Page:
What happens if balena image tied to application gets out?

What is the security model around the provisioning key that is embedded in the Balena image I download from the cloud interface for my application?

This article seems to indicate that the “provisioning key” is good for any activations.

  1. Are their ways to limit the number of times a balena image downloaded from the cloud portal can be used?
  2. Are their ways to rotate the provisioning key in the balena image if we suspect a leak?
  3. Is there a way to remove all “Secrets” from the balena images? And use a more manual workflow to register devices?
1 Like

With regards to number 3, yes. You can do that from the CLI using a combination of balena os download and balena os configure. balena config generate might also be interesting. You can also preregister devices and skip the whole provisioning key part.

Hi, there is currently no perform the actions you describe in points 1 and 2 as a regular platform user, however, we have a few planed features that go in that direction.

In the meantime, as @ereski mentioned, it is possible to use the preloading and preregistering worflow for production devices (more info here as well).

Do you have any particular provisioning flow or use case in mind that might require that feature? We are always interested in feedback that might help us shape our planed features.

We are considering using Balena for an Intel x86-64 1U computer.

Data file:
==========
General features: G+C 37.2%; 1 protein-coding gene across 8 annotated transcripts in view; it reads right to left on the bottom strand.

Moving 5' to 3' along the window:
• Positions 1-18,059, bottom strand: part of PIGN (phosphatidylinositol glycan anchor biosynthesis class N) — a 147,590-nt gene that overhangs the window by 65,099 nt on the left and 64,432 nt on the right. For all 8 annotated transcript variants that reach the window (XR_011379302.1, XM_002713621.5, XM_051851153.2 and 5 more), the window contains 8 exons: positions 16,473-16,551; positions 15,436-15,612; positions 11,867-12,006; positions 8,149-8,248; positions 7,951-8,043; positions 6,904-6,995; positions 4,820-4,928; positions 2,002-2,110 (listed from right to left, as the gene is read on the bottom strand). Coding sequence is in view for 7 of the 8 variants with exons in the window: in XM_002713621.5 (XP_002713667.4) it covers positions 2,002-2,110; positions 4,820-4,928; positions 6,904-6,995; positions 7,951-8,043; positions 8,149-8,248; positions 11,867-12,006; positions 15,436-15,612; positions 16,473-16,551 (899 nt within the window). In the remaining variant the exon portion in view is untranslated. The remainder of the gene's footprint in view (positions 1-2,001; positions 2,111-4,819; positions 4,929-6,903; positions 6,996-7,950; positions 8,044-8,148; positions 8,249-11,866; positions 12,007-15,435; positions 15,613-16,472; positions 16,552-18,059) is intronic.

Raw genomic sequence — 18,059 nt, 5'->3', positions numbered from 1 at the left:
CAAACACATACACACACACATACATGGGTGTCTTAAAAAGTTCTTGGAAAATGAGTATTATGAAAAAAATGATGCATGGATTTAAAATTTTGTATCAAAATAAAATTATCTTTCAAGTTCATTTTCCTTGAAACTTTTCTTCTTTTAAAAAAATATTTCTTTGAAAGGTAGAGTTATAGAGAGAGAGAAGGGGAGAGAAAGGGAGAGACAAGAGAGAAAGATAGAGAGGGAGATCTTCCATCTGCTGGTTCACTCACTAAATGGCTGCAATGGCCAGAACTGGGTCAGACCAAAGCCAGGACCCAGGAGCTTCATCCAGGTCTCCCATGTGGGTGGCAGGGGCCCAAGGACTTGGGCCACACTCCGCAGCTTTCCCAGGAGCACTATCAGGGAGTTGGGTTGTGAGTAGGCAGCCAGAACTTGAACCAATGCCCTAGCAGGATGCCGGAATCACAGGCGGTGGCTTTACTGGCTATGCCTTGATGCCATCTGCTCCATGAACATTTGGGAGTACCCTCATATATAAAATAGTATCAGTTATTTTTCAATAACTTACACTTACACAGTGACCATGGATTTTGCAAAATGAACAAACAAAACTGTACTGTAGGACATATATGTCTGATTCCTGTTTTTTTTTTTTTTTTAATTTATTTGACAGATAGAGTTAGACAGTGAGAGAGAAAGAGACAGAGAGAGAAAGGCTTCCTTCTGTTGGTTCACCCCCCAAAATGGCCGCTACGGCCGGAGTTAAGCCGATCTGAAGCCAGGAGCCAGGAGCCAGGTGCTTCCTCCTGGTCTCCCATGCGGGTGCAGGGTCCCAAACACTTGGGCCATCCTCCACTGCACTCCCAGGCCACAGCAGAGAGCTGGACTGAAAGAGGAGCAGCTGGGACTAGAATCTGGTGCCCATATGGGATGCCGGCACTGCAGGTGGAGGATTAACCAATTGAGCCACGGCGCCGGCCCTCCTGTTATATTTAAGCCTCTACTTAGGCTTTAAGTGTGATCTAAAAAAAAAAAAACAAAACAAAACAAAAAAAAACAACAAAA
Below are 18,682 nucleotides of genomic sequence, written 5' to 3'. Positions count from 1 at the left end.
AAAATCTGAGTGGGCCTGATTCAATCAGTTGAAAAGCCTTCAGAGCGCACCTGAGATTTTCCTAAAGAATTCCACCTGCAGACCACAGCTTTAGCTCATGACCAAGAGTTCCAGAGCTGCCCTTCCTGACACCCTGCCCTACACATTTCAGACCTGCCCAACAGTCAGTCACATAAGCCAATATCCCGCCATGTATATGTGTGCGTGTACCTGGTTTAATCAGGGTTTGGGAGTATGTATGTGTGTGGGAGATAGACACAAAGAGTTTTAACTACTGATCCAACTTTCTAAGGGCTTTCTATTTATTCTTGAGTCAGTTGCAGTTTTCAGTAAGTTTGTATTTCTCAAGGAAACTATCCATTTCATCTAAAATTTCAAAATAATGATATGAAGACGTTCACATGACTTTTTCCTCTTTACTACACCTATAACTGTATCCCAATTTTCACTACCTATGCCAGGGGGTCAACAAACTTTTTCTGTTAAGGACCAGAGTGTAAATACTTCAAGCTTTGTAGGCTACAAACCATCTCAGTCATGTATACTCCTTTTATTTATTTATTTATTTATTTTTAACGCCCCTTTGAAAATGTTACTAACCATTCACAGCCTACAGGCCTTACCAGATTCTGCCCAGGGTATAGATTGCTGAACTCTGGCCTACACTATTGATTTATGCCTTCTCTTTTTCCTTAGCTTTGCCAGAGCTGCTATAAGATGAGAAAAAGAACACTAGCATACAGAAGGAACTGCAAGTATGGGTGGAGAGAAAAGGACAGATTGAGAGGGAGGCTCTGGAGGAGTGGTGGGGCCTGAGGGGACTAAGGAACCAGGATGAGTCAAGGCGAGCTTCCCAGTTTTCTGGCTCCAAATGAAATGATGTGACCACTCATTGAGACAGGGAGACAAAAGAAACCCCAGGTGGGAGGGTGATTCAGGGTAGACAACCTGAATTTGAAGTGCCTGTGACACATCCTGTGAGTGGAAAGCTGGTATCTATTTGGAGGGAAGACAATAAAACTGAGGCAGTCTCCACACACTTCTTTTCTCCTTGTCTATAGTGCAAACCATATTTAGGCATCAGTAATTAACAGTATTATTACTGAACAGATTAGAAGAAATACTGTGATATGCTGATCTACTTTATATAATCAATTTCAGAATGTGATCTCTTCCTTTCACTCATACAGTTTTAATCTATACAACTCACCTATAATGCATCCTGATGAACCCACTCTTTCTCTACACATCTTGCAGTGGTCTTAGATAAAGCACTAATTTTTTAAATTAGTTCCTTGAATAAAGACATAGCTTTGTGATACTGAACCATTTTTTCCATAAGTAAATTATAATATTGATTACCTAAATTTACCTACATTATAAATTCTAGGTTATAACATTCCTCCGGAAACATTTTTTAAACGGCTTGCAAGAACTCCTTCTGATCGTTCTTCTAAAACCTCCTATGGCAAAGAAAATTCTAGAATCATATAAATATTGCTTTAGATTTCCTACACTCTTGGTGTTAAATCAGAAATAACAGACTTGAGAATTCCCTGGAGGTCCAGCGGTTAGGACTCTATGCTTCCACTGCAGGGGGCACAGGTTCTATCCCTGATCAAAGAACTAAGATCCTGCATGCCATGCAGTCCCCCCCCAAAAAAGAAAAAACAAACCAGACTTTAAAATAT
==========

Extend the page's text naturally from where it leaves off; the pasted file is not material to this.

We currently use a PXE boot process to install the base os, customizations, and software.
Currently when plugged into a “special network” and powered on devices get a DHCP option which includes a TFTP Boot location which begins the installation process.

In an ideal world all “secrets” would be stored on the server serving the TFTP and PXE files to ensure that the “secrets” are not accidentally left on the device when shipped to customer premises.

I’m thinking there might be a way we can use the preloading and preregistering workflow to dynamically generate an image each time it is requested over the network whereby meeting the desire to ensure “secrets” do not end up on devices going to customers.

Hi again, thanks for the info.

For the process you describe, using a x86 image might be enough, since device register is already performed on first boot and the provisioning key is removed once registering is done.

If you still want to perform the register before the first boot, the preloading workflow using the balena CLI resource cited before should help you, as well as the Balena Node SDK

And please, let us know how does work for you. We are always interested in different provisioning workflows